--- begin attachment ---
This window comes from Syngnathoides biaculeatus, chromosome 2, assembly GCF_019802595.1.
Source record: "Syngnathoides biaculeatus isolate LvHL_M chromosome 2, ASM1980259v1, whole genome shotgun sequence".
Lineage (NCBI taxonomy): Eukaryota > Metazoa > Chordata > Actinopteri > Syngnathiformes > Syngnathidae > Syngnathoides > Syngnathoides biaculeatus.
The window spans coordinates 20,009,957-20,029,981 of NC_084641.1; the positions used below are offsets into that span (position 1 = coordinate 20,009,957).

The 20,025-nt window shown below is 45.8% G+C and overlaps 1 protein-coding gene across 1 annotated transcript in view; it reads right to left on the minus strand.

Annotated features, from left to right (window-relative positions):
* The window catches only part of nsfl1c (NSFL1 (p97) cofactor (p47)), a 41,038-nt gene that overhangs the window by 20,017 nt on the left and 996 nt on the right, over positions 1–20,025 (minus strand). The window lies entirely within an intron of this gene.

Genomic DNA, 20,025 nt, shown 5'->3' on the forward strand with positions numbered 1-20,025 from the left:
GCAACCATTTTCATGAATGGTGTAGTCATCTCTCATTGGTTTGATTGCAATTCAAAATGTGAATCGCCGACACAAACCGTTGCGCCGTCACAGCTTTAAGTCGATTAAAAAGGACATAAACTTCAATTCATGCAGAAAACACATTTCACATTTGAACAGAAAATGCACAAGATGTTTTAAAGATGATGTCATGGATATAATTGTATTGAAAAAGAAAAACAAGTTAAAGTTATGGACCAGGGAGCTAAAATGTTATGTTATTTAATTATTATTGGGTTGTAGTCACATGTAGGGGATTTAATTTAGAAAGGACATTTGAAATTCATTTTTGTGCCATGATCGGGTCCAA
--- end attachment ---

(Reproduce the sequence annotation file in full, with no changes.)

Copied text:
This window comes from Syngnathoides biaculeatus, chromosome 2, assembly GCF_019802595.1.
Source record: "Syngnathoides biaculeatus isolate LvHL_M chromosome 2, ASM1980259v1, whole genome shotgun sequence".
Lineage (NCBI taxonomy): Eukaryota > Metazoa > Chordata > Actinopteri > Syngnathiformes > Syngnathidae > Syngnathoides > Syngnathoides biaculeatus.
The window spans coordinates 20,009,957-20,029,981 of NC_084641.1; the positions used below are offsets into that span (position 1 = coordinate 20,009,957).

The 20,025-nt window shown below is 45.8% G+C and overlaps 1 protein-coding gene across 1 annotated transcript in view; it reads right to left on the minus strand.

Annotated features, from left to right (window-relative positions):
* The window catches only part of nsfl1c (NSFL1 (p97) cofactor (p47)), a 41,038-nt gene that overhangs the window by 20,017 nt on the left and 996 nt on the right, over positions 1–20,025 (minus strand). The window lies entirely within an intron of this gene.

Genomic DNA, 20,025 nt, shown 5'->3' on the forward strand with positions numbered 1-20,025 from the left:
GCAACCATTTTCATGAATGGTGTAGTCATCTCTCATTGGTTTGATTGCAATTCAAAATGTGAATCGCCGACACAAACCGTTGCGCCGTCACAGCTTTAAGTCGATTAAAAAGGACATAAACTTCAATTCATGCAGAAAACACATTTCACATTTGAACAGAAAATGCACAAGATGTTTTAAAGATGATGTCATGGATATAATTGTATTGAAAAAGAAAAACAAGTTAAAGTTATGGACCAGGGAGCTAAAATGTTATGTTATTTAATTATTATTGGGTTGTAGTCACATGTAGGGGATTTAATTTAGAAAGGACATTTGAAATTCATTTTTGTGCCATGATCGGGTCCAA